unconditional

Part of speech: adverb

Unconditionally.

Part of speech: adjective

Limited by no conditions; absolute.

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Usage examples "unconditional":

  1. But Sir Walter Mauny was forced to make answer that the King, his lord, was so much enraged at the delay and expense that Calais had cost him, that he would only consent to receive the whole on unconditional terms, leaving him free to slay, or to ransom, or make prisoners whomsoever he pleased, and he was known to consider that there was a heavy reckoning to pay, both for the trouble the siege had cost him and the damage the Calesians had previously done to his ships. - "A Book of Golden Deeds", Charlotte M. Yonge.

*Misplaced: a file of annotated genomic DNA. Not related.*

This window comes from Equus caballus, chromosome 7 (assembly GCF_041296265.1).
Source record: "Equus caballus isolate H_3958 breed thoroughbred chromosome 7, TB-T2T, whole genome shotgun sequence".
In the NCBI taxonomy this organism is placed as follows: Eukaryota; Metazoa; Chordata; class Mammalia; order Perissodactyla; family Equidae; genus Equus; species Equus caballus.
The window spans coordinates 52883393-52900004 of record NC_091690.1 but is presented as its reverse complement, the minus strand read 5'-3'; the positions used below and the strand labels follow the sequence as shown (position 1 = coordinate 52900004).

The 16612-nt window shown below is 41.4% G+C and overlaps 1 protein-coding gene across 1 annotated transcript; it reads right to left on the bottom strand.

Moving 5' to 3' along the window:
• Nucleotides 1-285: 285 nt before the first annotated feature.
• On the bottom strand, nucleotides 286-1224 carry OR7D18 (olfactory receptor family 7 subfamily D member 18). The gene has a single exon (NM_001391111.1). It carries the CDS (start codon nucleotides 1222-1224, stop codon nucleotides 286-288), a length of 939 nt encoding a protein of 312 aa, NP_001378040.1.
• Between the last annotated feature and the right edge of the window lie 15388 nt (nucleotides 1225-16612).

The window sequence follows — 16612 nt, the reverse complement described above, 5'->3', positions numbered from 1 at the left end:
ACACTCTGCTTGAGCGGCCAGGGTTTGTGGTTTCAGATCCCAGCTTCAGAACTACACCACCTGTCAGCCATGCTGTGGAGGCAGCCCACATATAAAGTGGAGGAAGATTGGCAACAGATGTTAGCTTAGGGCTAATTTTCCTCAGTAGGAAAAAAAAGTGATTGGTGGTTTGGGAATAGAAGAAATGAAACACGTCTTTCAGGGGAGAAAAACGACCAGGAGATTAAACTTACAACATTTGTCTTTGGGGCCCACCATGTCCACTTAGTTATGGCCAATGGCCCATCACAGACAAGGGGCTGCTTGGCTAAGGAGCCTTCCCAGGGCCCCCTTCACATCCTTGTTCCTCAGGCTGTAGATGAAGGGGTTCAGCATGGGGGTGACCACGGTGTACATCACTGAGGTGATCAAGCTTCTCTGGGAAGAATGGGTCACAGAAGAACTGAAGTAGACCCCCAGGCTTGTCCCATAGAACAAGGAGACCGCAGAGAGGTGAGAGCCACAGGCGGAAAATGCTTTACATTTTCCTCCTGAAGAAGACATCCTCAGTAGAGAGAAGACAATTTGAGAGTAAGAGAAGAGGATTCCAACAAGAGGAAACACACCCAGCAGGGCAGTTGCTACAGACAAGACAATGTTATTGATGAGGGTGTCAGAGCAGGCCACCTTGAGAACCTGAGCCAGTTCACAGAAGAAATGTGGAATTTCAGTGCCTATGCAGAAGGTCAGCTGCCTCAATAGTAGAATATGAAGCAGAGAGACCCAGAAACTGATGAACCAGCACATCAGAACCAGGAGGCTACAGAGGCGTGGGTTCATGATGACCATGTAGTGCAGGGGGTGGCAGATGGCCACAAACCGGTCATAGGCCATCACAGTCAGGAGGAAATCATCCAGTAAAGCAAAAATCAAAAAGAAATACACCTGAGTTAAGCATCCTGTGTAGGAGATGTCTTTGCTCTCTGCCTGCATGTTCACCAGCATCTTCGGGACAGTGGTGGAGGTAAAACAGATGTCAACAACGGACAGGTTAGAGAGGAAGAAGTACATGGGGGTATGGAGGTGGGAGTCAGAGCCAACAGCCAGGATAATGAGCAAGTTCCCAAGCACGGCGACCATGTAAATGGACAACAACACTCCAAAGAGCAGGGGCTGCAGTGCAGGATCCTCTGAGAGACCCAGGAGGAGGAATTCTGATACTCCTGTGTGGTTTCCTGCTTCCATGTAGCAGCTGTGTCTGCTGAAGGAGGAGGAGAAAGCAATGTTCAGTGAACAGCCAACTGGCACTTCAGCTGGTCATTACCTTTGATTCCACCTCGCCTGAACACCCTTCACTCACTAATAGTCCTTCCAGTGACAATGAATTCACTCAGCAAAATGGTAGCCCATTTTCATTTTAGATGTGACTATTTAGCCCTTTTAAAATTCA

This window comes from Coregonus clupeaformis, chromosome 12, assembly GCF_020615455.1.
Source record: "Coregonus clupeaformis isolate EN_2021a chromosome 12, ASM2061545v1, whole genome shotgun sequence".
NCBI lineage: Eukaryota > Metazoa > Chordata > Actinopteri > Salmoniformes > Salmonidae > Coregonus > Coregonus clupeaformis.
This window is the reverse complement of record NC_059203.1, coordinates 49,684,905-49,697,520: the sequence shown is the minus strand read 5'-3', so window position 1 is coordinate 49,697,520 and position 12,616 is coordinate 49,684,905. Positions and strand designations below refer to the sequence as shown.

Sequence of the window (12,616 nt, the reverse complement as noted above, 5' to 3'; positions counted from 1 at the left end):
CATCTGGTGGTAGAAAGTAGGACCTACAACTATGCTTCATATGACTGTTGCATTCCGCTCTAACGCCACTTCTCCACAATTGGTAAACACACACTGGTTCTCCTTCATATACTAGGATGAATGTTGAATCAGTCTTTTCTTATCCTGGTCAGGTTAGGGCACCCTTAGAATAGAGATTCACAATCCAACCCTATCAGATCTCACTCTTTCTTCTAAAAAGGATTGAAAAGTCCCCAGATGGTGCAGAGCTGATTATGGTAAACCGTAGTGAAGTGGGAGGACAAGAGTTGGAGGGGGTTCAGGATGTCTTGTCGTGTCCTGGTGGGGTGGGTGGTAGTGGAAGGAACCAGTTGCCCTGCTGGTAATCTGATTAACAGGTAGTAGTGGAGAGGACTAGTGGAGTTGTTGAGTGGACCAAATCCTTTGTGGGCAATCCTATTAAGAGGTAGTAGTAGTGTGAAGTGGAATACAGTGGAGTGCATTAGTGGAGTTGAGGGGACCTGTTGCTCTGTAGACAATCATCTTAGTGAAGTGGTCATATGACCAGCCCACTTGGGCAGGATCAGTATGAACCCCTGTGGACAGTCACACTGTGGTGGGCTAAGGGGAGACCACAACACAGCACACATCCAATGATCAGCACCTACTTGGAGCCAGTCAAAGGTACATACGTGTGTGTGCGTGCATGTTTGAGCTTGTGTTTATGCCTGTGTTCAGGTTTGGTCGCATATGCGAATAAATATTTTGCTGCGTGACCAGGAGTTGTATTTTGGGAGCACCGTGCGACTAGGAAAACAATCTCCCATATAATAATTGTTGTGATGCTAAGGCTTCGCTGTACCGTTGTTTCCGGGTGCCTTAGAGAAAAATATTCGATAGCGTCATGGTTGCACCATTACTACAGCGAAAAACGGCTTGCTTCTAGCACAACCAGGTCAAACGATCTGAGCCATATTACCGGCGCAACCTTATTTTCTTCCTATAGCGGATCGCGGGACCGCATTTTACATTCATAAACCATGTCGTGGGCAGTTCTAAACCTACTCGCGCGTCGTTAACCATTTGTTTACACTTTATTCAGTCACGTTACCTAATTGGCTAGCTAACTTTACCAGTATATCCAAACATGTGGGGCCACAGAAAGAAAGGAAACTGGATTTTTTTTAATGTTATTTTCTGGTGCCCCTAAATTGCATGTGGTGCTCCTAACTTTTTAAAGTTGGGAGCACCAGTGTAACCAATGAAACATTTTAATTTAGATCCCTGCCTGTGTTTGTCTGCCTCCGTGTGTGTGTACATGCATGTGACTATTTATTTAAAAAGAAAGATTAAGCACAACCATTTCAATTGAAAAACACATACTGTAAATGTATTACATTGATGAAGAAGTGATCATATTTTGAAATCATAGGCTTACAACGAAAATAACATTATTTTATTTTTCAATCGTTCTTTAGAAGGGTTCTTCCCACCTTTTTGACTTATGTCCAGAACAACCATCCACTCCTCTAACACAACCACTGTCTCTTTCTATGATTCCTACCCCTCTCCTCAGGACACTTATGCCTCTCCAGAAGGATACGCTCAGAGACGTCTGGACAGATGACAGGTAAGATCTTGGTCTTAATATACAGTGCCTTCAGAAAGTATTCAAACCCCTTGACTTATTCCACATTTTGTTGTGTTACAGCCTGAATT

2. Here, swayed by the stronger influence of old associations, she was herself again; the same well- poised, imperious little creature that she was when she first coolly " bearded the lion in his den, the Douglas in his hall," and brought the old Colonel to unconditional surrender. - "The Little Colonel at Boarding-School", Annie Fellows Johnston.
  3. The conventional attitude towards such matters is, of course, that of unconditional scepticism. - "Confessions and Criticisms", Julian Hawthorne.